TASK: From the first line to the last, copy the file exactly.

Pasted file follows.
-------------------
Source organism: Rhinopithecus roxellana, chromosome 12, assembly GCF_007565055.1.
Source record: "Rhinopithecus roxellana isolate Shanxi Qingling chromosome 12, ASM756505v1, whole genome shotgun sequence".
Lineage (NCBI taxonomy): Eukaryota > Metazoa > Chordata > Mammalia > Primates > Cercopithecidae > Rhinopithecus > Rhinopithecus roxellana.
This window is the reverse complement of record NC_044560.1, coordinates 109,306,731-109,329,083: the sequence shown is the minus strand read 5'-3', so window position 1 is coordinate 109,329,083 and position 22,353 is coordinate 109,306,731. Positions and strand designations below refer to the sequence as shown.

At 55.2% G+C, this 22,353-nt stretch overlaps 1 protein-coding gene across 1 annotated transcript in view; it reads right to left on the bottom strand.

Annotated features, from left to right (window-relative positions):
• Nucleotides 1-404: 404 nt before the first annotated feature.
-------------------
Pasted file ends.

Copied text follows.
Source organism: Rhinopithecus roxellana, chromosome 12, assembly GCF_007565055.1.
Source record: "Rhinopithecus roxellana isolate Shanxi Qingling chromosome 12, ASM756505v1, whole genome shotgun sequence".
Lineage (NCBI taxonomy): Eukaryota > Metazoa > Chordata > Mammalia > Primates > Cercopithecidae > Rhinopithecus > Rhinopithecus roxellana.
This window is the reverse complement of record NC_044560.1, coordinates 109,306,731-109,329,083: the sequence shown is the minus strand read 5'-3', so window position 1 is coordinate 109,329,083 and position 22,353 is coordinate 109,306,731. Positions and strand designations below refer to the sequence as shown.

At 55.2% G+C, this 22,353-nt stretch overlaps 1 protein-coding gene across 1 annotated transcript in view; it reads right to left on the bottom strand.

Annotated features, from left to right (window-relative positions):
• Nucleotides 1-404: 404 nt before the first annotated feature.